You could also consider filling your loved ones Easter Baskets with homemade candies and treats. Check out this delicious vegan fudge recipe Autonomie Project posted for another holiday- that shall remained unnamed, as not to make Easter jealous.

When it is all said and done, the sap in me wants to say that holidays are about spending quality time with the ones you hold nearest and dearest to your heart. The chocolate lover in me, however, thinks it is all about the yummy treats. We’ll let those two sides of myself figure it out like any mature personality would: cage match style.

Until the results are available, remember to enjoy your holiday in the most ethical and environmentally friendly way you possibly can. Come April 5th, regardless of whether or not you buy every plastic egg or rapping Easter bunny available, your local chain store’s holiday aisle will be already sporting July 4th’s patriotic red, white and blue. This time you can smugly walk by, knowing that you have the ability to celebrate any holiday without pledging allegiance to the disposable trinkets they want you to believe make or break its success.  You can still feel free to set off all the dancing, animatronic doo dads on the shelf as you pass by- you know that you have a soft spot in your heart for that Santa that wears sunglasses and tears it up on the saxophone and all his robotic pals.

Happy Easter, everyone!

-Meghan Hurley


Ummmmmmmm. Yuuuuuummy, yummy chocolate! Recently I’ve been thinking about chocolate a lot especially with Easter around the corner.

Did you know that chocolate has mystical powers? Eating chocolate increases the levels of endorphins released into the brain. Endorphins are hormones that the body uses to lessen pain and decrease stress. Another common neurotransmitter affected by chocolate is serotonin. Serotonin is known as an anti-depressant and guess what my friends? Yep, you guessed it: chocolate helps us release serotonin because it contains tryptophan.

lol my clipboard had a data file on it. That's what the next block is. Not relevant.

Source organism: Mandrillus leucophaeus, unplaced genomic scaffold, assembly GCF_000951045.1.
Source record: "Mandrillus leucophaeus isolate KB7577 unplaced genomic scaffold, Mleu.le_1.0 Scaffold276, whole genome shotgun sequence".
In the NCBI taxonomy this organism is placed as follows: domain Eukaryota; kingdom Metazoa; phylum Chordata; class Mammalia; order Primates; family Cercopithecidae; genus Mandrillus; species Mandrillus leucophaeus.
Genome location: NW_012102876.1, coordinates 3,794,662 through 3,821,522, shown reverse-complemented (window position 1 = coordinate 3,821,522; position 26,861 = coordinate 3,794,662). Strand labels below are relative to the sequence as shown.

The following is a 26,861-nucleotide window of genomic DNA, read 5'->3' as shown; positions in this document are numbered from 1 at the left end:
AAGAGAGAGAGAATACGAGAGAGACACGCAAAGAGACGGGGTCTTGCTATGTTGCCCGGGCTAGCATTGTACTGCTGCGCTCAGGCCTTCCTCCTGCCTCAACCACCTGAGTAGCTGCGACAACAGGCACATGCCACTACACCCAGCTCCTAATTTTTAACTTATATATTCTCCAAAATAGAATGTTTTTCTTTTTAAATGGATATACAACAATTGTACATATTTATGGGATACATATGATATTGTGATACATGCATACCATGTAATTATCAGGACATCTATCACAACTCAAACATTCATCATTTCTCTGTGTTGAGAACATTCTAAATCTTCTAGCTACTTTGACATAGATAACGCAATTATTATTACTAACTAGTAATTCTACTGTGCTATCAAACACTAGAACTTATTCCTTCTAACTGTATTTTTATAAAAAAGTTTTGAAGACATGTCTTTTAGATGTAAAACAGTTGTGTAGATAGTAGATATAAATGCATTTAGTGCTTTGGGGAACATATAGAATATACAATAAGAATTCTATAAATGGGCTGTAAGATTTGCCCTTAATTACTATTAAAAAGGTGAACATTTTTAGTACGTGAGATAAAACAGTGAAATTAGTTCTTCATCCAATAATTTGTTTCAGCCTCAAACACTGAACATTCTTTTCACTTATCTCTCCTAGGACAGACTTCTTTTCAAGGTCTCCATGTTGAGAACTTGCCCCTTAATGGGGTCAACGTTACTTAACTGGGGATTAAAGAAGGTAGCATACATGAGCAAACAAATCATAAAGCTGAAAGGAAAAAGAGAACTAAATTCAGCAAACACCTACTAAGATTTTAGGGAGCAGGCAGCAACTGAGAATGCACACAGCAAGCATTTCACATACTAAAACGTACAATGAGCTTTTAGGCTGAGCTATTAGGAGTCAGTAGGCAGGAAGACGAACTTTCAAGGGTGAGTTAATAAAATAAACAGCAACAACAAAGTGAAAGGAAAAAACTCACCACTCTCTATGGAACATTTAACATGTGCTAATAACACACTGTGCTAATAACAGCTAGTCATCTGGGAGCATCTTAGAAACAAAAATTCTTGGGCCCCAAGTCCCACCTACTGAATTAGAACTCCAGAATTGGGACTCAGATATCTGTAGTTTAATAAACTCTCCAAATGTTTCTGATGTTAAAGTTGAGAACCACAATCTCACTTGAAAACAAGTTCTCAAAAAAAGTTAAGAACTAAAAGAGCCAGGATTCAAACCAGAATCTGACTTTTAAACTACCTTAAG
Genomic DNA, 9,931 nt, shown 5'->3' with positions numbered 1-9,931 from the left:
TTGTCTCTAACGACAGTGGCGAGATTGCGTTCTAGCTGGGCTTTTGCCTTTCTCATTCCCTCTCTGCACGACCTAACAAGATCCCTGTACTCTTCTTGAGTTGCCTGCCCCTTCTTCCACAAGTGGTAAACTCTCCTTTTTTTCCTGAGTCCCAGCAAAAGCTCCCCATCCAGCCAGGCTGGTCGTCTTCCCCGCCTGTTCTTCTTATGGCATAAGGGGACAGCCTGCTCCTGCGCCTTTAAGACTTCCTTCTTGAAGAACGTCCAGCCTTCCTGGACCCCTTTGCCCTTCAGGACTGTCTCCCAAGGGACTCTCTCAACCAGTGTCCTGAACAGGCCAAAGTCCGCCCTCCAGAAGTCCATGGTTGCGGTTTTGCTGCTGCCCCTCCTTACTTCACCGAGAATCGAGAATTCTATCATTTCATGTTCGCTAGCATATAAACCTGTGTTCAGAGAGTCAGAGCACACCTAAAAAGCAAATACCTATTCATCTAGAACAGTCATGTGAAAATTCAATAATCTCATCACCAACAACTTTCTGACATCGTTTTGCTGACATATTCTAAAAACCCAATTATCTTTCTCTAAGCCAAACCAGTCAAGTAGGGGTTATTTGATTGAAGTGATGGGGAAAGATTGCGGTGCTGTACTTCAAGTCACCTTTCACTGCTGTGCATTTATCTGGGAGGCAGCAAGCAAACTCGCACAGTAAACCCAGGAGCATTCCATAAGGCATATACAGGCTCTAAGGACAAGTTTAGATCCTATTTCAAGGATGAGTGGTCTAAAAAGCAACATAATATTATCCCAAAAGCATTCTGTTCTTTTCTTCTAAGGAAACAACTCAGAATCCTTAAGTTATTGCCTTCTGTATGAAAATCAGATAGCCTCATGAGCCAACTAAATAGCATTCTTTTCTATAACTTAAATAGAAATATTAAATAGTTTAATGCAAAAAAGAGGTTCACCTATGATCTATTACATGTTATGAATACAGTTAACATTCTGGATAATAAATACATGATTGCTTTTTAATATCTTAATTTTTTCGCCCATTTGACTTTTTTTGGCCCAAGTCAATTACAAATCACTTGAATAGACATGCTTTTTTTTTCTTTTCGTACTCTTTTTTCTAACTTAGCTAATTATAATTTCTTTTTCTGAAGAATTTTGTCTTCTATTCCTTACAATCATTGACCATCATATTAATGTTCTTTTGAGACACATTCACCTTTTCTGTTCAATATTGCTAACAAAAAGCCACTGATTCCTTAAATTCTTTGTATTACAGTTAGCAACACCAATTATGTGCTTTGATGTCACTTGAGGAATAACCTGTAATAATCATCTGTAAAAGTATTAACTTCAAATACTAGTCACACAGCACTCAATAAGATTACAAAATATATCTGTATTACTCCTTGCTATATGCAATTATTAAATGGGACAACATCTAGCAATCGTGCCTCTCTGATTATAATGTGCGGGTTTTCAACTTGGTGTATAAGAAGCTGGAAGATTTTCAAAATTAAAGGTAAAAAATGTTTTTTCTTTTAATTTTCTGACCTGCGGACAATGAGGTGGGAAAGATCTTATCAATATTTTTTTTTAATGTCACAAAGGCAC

But enough of these 12 syllable words. Did you know that chocolate comes from the cacao tree? The bean used to make chocolate is called the cocoa bean (red bean in picture).
Chocolate  also has a cool history. It is believed to have been introduced into Central America by the ancient Mayas, and cultivated in Mexico by the Olmecs, then by the Toltecs and later by the Aztecs. Montezuma II, emperor of the Aztecs, dined on no other beverage than chocolate, served in a golden goblet and eaten with a golden spoon. It is reported that Montezuma II may have consumed no fewer than 50 portions each day, and 200 more by the nobles of his court. At some point in history before the Spanish Conquest, it was used as a currency throughout Mesoamerica and the Caribbean.

Now the not so cool history of chocolate

Where does cocoa come from? Well, the main cocoa exporting countries include: Cote d’Ivoire, Ghana, Indonesia, Cameroon, Nigeria, Brazil, Ecuador, Dominican Republic and Malaysia. A UNICEF study reports that 200,000 children are trafficked yearly in West and Central Africa for the cocoa trade. These children are used as plantation labor.  The trafficking occurs across many countries including Cameroon, Nigeria, and Ghana. Some countries are mere transit points, while others are either the suppliers or receivers of the children. The 2005 International Labor Organization report estimated that up to 6% of the 200,000 children involved in cocoa production could be the victims of human trafficking or slavery.

The good news is that people like you and me: consumers, can and are making a difference. For example, Cadbury Dairy Milk – the leading chocolate bar in the UK – has announced plans to begin using Fair Trade cocoa this summer!!!  This is great news! Cadbury’s switch to fair trade cocoa  will boost Fair Trade Certified™ chocolate up to a full 15 percent of the chocolate market in England.

Ok, now that we know almost everything we can digest about chocolate, I would like to leave you with one last thought.  In 2006 US chocolate sales estimated at close to $16 billion through all channels and is forecasted to grow to $18 billion by 2011, according to the U.S. Market for Chocolate. The UK has taken the lead on demanding fair trade chocolate, now, it’s our turn.

So, before you go buy your holiday chocolate, check out this report called the Chocolate Scorecard to see what companies you would like your hard earned dollars to support. The chocolate trade can be ugly but it can also be empowering and Fair Trade chocolate companies like Divine Chocolate (makers of the Fair Trade Chocolae Easter Eggs to the right) and Equal Exchange are really proving this to be the case. There are some great companies out there to get Fair Trade chocolate from.   Check out some of the other companies that make eating chocolate, 100% heavenly!